There was a book I bought, several years ago. One that has sat on my bookshelf for the last fourteen years, accumulating dust.
I pulled it out a few nights ago, for no other reason than I had to. I have an assignment and I need a book with an obvious ‘style’ and this fits the bill.
I’ve often thought about this book, although I haven’t read it since that first time, and only remembered it on occasion. Or rather remembered the second to last page. I loved the climax of this book. It was poetic and beautiful, yet bare and honest; as if the author had opened the pages into his soul and invited us to see the truth.
You have to understand that at the time I bought that book, it was odd. I was in my first year of a Social Work Degree (that I bailed on through the second year), and I went to the University bookstore to buy a sociology text-book.
It was a horrid text-book; all big and pointless and I didn’t like sociology at all, so that was half the problem. It was also insanely expensive as text books often are, leaving little cash free for other indulgences.
Despite this, I found this book on the book shelf. It was sitting there, in the sociology section, spine side out, drawing no attention to itself. There was only one copy; as if the owner expected no one would read it, and maybe they were right.
The title captured me: ‘Life after God” by Douglas Copeland. I was intrigued though differently than I might be now. At that point of my life, I had never questioned anything to do with God. I had grown up in a Christian home and church, Jesus and the Bible were my life; I never thought that it wasn’t the same for anyone else. I was sheltered, that much is true.
So the name of the book perplexed me: Life After God. What could it be about?
Whatever it was I read on the blurb intrigued me enough to throw economic caution to the wind, and I added it to my pile of very expensive text books, and exited the book store, planning to read it as soon as I could.
In memory, it took me a while to get through it, though I can’t recall why. I do know though, that there were several moments I stopped because things either resonated or shocked me. This was not a story for the sheltered, good, little Christian girl (although I might actually argue that now),but it wasn’t the story of a sceptic. It is just the story of a person. A person with fear and faith. Doubt and surety. Questions and answers. A person who is simultaneously waiting for their world to fall apart, while also waiting for it to come together.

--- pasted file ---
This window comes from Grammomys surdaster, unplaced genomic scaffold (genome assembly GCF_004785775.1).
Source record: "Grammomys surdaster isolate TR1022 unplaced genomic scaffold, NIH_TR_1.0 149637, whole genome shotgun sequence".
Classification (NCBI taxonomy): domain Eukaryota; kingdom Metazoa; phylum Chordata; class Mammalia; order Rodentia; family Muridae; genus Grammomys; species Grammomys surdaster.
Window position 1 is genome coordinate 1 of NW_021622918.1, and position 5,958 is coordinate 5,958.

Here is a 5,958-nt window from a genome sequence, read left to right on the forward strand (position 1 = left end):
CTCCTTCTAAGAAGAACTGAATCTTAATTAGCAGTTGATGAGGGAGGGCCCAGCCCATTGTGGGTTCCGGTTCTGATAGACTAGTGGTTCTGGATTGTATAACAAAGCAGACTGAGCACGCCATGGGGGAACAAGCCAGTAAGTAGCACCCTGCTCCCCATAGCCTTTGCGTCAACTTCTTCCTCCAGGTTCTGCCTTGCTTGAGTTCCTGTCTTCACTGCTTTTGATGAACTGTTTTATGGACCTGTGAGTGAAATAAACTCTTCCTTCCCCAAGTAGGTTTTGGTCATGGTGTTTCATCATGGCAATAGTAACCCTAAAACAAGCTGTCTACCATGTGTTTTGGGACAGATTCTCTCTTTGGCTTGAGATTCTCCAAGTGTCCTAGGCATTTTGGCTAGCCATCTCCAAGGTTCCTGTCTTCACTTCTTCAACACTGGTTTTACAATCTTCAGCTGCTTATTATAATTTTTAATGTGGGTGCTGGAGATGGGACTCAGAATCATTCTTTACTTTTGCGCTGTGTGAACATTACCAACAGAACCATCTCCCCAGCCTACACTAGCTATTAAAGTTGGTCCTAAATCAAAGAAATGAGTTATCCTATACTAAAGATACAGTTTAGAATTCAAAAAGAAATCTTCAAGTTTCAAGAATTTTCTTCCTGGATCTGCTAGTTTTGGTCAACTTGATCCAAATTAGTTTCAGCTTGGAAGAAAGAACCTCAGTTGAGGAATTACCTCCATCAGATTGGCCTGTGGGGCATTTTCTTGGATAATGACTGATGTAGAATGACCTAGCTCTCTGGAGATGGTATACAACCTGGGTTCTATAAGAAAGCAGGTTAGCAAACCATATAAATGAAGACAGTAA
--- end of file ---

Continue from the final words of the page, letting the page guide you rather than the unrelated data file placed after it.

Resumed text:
It was real.
In a different way than I had known. In a terrifying, beautiful way that intrigued and discouraged me all at once.
And yet… I forgot about that book.
I remembered the end, because it surprised me, at the time I got to it. But apart from that, the story left me.
Until Sunday night.
Like I said, I pulled it out, after scanning my shelves for a work of fiction whose style would be easy to analyse, and because I need to replicate it, I started to read it again.
It’s just as I remembered it; funny and sad, and inspiring and depressing. And the end is just as poignant, as are several parts in the middle.
But what struck me more, is that the book that I never would have read, but did, influenced so much of what I have written since. I have never seen it before, but now it seems so clear. Much of what I’m using now, in my story was born from this. Unknowingly, yet significantly.
The story of Ariana and Dante is so very different to this, and yet not. Because in both, and in most stories come to think of it, it’s all about finding the point. The reason behind it all. The happy ending that comes when you know why the crappy middle bit had to happen. Or shouldn’t have happened, but did anyway.
It’s about the journey. The why of what you do. The purpose, even if you haven’t found it yet.
Or even better, when you have, and yet it surprises you anyway.
Much like a random book on a book shop’s shelf, begging for you to read it.
Changing you when you do.
Have you read a book that resonated with you deeply before?
Or one that surprised you later?